Five Links #042
Hacking Wordle; Singing famous artworks
A fun Wordle derivative ..
You’ve likely heard about the fancy-hangman game that has taken over the Internet. Yes - I’m talking about Wordle.
Well, I’m loving this new Wordle-like game put out by the people that do the Every Bundle.
Each line is a synonym for the word that came before, and comes with its own ‘par score’. It’s the perfect blend of annoying and satisfying. Try it out.
Also - did ya’ll know the guy that invented Wordle was named Wardle?!
Hacking the mainframe..
I loved this stupid but fun website that allows you to pretend you are - or, more likely, fool your coworkers into thinking you are - a 90s computer hacker.
This link has absolutely no utility but it made me smile.
(via The Verge)
Similar to the Maths tutor that put his lectures on PornHub, big respect to the Vienna Tourism Board that has started an OnlyFans account.
Turns out because of the rampant nipples and other nudity present in many historic works, museums haven’t been able to plug their artworks through many modern social media channels (think Instagram, TikTok etc).
So they’re going where the audience is and have started an OnlyFans account. A classy, respectable OnlyFans account. I’m installing the app now for some classy, respectable appreciation.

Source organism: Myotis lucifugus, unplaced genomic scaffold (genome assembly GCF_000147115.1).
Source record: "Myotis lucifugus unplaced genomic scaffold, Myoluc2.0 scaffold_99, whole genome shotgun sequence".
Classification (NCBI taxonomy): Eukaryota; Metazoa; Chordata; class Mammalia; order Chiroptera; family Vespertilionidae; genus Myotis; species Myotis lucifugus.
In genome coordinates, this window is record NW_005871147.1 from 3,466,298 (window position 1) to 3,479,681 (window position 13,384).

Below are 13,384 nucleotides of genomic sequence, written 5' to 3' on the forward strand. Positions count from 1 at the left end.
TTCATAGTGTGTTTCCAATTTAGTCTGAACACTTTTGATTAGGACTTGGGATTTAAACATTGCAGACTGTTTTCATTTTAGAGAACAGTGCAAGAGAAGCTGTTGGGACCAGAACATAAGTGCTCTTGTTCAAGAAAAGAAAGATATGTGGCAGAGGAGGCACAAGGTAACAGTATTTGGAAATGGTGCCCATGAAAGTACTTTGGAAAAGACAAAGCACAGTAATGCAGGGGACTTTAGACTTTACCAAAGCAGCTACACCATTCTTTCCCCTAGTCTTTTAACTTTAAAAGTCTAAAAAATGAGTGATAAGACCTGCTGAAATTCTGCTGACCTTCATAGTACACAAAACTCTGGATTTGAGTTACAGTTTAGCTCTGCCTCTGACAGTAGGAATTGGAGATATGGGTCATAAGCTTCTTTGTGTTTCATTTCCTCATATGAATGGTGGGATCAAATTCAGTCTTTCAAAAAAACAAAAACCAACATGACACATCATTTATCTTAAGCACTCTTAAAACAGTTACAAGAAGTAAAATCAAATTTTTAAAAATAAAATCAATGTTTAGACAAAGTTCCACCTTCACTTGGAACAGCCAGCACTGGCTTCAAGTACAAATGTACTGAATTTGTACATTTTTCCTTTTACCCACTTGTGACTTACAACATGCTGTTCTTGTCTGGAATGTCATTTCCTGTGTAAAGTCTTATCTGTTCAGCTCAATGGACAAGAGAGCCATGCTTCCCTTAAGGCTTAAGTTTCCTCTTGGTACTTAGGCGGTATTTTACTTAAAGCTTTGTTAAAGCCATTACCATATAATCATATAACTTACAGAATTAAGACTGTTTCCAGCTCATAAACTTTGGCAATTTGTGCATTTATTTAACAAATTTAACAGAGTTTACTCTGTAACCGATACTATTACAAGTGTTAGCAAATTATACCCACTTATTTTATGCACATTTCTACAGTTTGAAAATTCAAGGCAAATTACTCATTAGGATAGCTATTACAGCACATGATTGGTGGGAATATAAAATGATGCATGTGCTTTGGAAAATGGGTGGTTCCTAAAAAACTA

"In July, the Albertina Museum’s new TikTok account was suspended and then blocked for showing works by the Japanese photographer Nobuyoshi Araki that showed an obscured female breast, forcing the museum to start a new account. This followed a similar incident in 2019, when Instagram ruled that a painting by Peter Paul Rubens violated the platform’s community standards which prohibit any depictions of nudity – even those that are “artistic or creative in nature”."
Try being rich first..
I thought this slightly longer read by Tim Ferris was worth the investment. He talks about some of the downsides that come with ‘fame’ in today’s world.
I also particularly liked the Bill Murray quote below.
First off, what type of “fame” do you want? In concrete terms, what would “successful” look like and over what period of time? From 0–100%, how confident are you that you can convert exposure to income? If more than 0%, what evidence do you have to suggest that your strategy will work? Do you have a plan for becoming unfamous if you don’t like it? During my college years, one of my dorm mate’s dads was a famous Hollywood producer. He once said to me, “You want everyone to know your name and no one to know your face.” Taking it a step further, we could quote Bill Murray: I always want to say to people who want to be rich and famous: ‘try being rich first.’ See if that doesn’t cover most of it. There’s not much downside to being rich, other than paying taxes and having your relatives ask you for money. But when you become famous, you end up with a 24-hour job. . . . The only good thing about fame is that I’ve gotten out of a couple of speeding tickets. I’ve gotten into a restaurant when I didn’t have a suit and tie on. That’s really about it.